The Amsoil dominator is a racing product so it has better ZDDP levels than normal oils would.
 

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Discussion Starter · #5 ·
This is true, I always run 0W30 all year round but what I am trying to figure out are the benefits of running a 40 weight oil. I know the heavier the grade of oil the greater it s viscosity, meaning it is less resistant to flowing. The lower the viscosity the eaisier the oil flows. So, in other words, the flowing properties of water versus honey. So why run a higher viscosity oil in the R, are there are particular benefits of running a higher viscosity oil?
 

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There are no benefits if there are no conditions indicating it should be used, only detriments.
 

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To be fair, I only run 10w30 during the summer. I chose to use the Amsoil dominator racing oil in 10w30 in both the V70r and my modded 300zx twin turbo during the summer.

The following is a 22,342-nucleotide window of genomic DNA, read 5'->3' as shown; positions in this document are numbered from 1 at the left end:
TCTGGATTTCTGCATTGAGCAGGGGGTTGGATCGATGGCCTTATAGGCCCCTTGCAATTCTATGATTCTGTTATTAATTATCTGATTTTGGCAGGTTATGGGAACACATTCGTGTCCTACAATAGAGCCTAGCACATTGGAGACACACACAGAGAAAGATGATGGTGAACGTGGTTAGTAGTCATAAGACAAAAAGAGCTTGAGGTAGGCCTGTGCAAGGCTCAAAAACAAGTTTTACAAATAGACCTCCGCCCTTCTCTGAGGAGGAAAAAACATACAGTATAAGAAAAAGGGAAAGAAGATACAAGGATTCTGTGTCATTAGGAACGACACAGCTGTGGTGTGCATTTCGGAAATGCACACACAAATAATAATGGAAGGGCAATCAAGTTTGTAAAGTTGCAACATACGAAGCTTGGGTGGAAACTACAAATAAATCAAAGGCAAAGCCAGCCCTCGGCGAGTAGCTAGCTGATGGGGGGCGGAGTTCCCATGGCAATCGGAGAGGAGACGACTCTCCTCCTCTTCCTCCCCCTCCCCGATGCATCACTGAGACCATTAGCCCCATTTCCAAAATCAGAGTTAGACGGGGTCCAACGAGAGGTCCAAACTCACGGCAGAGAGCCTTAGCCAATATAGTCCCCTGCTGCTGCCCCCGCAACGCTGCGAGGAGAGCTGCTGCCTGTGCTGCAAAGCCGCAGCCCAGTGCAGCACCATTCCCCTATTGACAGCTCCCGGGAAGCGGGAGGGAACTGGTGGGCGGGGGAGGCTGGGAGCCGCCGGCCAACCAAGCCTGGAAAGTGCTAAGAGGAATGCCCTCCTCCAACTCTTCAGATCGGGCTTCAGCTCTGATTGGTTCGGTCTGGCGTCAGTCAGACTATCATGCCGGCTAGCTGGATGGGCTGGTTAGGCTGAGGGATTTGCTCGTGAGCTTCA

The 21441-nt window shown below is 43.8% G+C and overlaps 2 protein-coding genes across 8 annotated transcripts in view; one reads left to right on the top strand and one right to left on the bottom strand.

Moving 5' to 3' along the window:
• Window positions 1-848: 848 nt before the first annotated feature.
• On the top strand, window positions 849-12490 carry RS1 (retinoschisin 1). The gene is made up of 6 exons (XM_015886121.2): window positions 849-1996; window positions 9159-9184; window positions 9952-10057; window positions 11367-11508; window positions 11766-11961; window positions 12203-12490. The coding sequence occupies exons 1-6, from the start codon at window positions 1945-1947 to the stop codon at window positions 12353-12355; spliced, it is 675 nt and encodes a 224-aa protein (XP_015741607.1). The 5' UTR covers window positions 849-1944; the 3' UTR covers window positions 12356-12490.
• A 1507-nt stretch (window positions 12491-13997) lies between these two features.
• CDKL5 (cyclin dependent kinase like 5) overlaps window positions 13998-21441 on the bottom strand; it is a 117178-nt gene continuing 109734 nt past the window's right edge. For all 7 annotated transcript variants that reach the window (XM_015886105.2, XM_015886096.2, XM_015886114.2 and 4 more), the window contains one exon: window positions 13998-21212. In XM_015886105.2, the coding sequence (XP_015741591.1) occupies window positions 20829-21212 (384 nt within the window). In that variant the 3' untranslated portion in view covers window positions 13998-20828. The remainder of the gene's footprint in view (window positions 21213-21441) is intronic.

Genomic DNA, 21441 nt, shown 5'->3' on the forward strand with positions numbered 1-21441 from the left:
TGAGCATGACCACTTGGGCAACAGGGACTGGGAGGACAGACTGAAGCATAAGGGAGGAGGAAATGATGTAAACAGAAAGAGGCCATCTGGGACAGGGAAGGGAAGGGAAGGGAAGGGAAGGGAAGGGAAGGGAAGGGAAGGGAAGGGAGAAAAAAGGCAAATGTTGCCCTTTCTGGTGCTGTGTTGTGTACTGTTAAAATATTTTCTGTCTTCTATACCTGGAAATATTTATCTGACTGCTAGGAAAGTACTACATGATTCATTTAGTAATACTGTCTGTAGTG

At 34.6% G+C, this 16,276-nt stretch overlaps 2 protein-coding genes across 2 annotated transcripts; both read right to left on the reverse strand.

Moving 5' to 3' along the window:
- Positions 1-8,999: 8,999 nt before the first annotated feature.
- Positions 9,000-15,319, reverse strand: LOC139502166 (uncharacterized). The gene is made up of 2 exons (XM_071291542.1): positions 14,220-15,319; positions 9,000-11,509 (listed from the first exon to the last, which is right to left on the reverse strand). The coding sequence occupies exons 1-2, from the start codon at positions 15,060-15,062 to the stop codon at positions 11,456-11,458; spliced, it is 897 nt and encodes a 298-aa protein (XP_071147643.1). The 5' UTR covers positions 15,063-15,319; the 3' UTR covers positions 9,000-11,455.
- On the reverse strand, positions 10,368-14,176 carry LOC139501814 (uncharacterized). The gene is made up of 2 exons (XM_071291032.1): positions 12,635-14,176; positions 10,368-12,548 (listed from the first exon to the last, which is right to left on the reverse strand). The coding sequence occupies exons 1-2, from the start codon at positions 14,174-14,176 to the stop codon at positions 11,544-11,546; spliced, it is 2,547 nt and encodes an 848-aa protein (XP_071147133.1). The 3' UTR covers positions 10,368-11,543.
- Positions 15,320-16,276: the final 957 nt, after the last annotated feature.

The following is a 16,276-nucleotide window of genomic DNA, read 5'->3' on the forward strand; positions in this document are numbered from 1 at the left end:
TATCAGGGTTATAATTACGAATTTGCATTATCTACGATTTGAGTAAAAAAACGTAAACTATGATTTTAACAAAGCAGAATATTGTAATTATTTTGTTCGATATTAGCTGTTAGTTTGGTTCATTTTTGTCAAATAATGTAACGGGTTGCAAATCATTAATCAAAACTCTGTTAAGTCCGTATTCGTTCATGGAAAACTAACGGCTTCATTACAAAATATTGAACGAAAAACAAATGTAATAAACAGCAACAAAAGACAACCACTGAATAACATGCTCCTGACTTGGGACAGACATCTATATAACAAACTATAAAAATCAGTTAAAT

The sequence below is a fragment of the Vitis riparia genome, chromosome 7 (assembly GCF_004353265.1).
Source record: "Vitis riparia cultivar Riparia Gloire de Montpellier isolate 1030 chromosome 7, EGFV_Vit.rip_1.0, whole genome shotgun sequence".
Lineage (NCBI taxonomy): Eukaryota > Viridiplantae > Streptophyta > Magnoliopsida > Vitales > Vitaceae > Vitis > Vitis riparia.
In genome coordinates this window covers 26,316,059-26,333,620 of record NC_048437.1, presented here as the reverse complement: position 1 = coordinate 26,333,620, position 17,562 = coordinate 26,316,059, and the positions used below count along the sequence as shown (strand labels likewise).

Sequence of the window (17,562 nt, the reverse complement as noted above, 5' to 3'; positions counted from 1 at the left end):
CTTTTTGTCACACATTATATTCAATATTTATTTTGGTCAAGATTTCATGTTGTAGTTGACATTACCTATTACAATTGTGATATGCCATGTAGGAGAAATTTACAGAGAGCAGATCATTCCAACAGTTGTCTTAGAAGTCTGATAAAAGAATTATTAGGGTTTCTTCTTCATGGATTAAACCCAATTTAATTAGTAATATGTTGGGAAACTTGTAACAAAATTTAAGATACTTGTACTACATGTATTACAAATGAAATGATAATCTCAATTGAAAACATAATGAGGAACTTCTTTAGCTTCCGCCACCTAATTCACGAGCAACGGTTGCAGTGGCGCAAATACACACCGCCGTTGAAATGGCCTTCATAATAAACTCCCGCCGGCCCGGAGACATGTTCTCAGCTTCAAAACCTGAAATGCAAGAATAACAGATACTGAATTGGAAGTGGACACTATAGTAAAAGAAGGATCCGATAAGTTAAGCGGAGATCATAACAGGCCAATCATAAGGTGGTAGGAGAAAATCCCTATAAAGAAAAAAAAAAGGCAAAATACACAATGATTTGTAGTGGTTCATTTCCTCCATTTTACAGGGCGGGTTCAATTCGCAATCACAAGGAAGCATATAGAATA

The Amsoil dominator is a racing product so it has better ZDDP levels than normal oils would.

I have been using the 5 w 30 euro blend amsoil and it seems great. Says for turbo cars right on the bottle.
 

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The Amsoil dominator is a racing product so it has better ZDDP levels than normal oils would.
You need to be careful running full racing oils in a street car w/ a catalytic converter. It's the ZDDP that fouls the converters. That's why they dropped the levels of ZDDP in all the "street car" oils back around 2004/ 2005... to save the catalytic converters of newer cars.

I remember a bunch of us in the muscle car community were noticing a ton of flat-tappet cam shaft failures when breaking in freshly rebuilt motors. I paid particular attention because I was just finishing the engine for my Plymouth, and was getting ready for the initial break-in. Nobody was doing anything differently. Even cars already broken in were seeing cam failures. It was found out that the ZDDP levels were dropped, and that the protection needed when breaking in a rebuilt engine just wasn't there. No information was released as to the change in formulas. I believe Comp Cams made the discovery when they noticed all the failures. That's why I was using Rotella T in my Plymouth. Diesel engine oils were not required to reduce their ZDDP levels at that time. Besides, it's really not needed in the newer cars. Newer materials, anti-friction coatings, & roller cams reduce (not eliminate) the need for ZDDP in street applications.